React Now

Latest stories from i100
Have you tried new the Independent Digital Edition apps?
iJobs Job Widget
iJobs General

Maths Teacher

£110 - £200 per day: Randstad Education Leeds: Secondary Maths Teacher for spe...

Business Analyst - Surrey - Permanent - Up to £50k DOE

£40000 - £50000 Per Annum Excellent benefits: Clearwater People Solutions Ltd:...

***ASP.NET Developer - Cheshire - £35k - Permanent***

£30000 - £35000 Per Annum Excellent benefits: Clearwater People Solutions Ltd:...

***Solutions Architect*** - Brighton - £40k - Permanent

£35000 - £40000 Per Annum Excellent benefits: Clearwater People Solutions Ltd:...

Day In a Page

Read Next
 

Taking on Ukip requires a delicate balancing act for both main parties

Andrew Grice
Today is a bigger Shabbes than usual in the Jewish world because it has been chosen to launch the Shabbos Project  

Shabbes exerts a pull on all Jews, and today is bigger than ever

Howard Jacobson
Wilko Johnson, now the bad news: musician splits with manager after police investigate assault claims

Wilko Johnson, now the bad news

Former Dr Feelgood splits with manager after police investigate assault claims
Mark Udall: The Democrat Senator with a fight on his hands ahead of the US midterm elections

Mark Udall: The Democrat Senator with a fight on his hands

The Senator for Colorado is for gay rights, for abortion rights – and in the Republicans’ sights as they threaten to take control of the Senate next month
New discoveries show more contact between far-flung prehistoric humans than had been thought

New discoveries show more contact between far-flung prehistoric humans than had been thought

Evidence found of contact between Easter Islanders and South America
Cerys Matthews reveals how her uncle taped 150 interviews for a biography of Dylan Thomas

Cerys Matthews on Dylan Thomas

The singer reveals how her uncle taped 150 interviews for a biography of the famous Welsh poet
DIY is not fun and we've finally realised this as a nation

Homebase closures: 'DIY is not fun'

Homebase has announced the closure of one in four of its stores. Nick Harding, who never did know his awl from his elbow, is glad to see the back of DIY
The Battle of the Five Armies: Air New Zealand releases new Hobbit-inspired in-flight video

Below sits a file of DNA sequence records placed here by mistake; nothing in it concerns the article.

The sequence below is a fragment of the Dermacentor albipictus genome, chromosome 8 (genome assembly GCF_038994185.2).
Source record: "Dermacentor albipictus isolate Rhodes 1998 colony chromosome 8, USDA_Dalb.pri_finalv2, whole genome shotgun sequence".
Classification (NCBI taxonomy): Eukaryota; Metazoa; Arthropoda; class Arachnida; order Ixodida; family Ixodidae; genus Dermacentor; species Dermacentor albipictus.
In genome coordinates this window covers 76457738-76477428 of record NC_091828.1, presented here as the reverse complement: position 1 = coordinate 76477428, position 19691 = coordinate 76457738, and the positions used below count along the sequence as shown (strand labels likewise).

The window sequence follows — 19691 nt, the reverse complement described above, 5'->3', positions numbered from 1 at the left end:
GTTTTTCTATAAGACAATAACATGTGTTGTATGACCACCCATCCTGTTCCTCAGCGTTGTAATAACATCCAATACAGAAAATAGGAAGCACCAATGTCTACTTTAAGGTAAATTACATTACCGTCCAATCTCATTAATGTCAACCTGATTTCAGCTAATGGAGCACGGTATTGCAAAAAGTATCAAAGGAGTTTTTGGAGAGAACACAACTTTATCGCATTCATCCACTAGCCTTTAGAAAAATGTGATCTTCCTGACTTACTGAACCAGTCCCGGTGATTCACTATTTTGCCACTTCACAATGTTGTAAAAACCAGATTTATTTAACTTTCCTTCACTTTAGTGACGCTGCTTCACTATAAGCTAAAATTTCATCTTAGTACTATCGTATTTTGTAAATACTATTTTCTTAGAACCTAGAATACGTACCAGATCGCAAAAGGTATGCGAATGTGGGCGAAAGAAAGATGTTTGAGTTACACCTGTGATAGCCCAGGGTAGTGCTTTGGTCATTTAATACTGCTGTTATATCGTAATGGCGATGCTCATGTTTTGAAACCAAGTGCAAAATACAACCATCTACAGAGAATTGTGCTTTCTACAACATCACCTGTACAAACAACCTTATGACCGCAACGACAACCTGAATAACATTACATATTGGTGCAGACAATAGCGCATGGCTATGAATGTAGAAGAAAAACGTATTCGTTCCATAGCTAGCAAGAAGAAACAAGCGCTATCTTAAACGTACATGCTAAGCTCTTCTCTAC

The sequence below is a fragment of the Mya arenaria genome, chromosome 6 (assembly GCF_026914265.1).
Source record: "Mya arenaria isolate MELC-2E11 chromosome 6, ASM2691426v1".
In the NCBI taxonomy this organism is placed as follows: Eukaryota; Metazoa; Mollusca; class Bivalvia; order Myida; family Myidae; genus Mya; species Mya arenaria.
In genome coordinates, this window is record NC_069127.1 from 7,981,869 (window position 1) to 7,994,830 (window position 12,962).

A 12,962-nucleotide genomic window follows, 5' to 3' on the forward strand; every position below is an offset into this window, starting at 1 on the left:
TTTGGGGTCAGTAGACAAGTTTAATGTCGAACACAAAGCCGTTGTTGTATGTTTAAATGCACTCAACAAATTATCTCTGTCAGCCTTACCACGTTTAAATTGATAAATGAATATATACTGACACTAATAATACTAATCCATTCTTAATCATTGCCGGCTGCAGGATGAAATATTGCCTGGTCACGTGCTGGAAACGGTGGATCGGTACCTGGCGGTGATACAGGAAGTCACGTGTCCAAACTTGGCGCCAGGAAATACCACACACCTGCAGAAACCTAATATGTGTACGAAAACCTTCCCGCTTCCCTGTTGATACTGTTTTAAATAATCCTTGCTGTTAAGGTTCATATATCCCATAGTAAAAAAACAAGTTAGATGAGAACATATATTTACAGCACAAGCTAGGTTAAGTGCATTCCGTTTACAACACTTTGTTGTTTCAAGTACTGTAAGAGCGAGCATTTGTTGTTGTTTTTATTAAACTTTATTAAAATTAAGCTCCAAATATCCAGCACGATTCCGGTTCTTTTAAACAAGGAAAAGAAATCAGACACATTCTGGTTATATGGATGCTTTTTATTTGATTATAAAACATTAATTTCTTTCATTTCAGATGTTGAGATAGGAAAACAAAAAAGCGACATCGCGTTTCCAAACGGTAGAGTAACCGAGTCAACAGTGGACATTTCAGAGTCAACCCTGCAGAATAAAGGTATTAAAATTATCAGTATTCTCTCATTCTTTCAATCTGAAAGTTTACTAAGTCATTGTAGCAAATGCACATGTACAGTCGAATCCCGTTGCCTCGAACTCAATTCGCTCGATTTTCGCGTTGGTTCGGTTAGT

Air New Zealand's wizard in-flight video

The airline has released a new Hobbit-inspired clip dubbed "The most epic safety video ever made"
Pumpkin spice is the flavour of the month - but can you stomach the sweetness?

Pumpkin spice is the flavour of the month

The combination of cinnamon, clove, nutmeg (and no actual pumpkin), now flavours everything from lattes to cream cheese in the US
11 best sonic skincare brushes

11 best sonic skincare brushes

Forget the flannel - take skincare to the next level by using your favourite cleanser with a sonic facial brush
Paul Scholes column: I'm not worried about Manchester United's defence - Chelsea test can be the making of Phil Jones and Marcos Rojo

Paul Scholes column

I'm not worried about Manchester United's defence - Chelsea test can be the making of Jones and Rojo
Frank Warren: Boxing has its problems but in all my time I've never seen a crooked fight

Frank Warren: Boxing has its problems but in all my time I've never seen a crooked fight

While other sports are stalked by corruption, we are an easy target for the critics
Jamie Roberts exclusive interview: 'I'm a man of my word – I'll stay in Paris'

Jamie Roberts: 'I'm a man of my word – I'll stay in Paris'

Wales centre says he’s not coming home but is looking to establish himself at Racing Métro
How could three tourists have been battered within an inch of their lives by a burglar in a plush London hotel?

A crime that reveals London's dark heart

How could three tourists have been battered within an inch of their lives by a burglar in a plush London hotel?
Meet 'Porridge' and 'Vampire': Chinese state TV is offering advice for citizens picking a Western moniker

Lost in translation: Western monikers

Chinese state TV is offering advice for citizens picking a Western moniker. Simon Usborne, who met a 'Porridge' and a 'Vampire' while in China, can see the problem
Handy hacks that make life easier: New book reveals how to rid your inbox of spam, protect your passwords and amplify your iPhone

Handy hacks that make life easier

New book reveals how to rid your email inbox of spam, protect your passwords and amplify your iPhone with a loo-roll
KidZania lets children try their hands at being a firefighter, doctor or factory worker for the day

KidZania: It's a small world

The new 'educational entertainment experience' in London's Shepherd's Bush will allow children to try out the jobs that are usually undertaken by adults, including firefighter, doctor or factory worker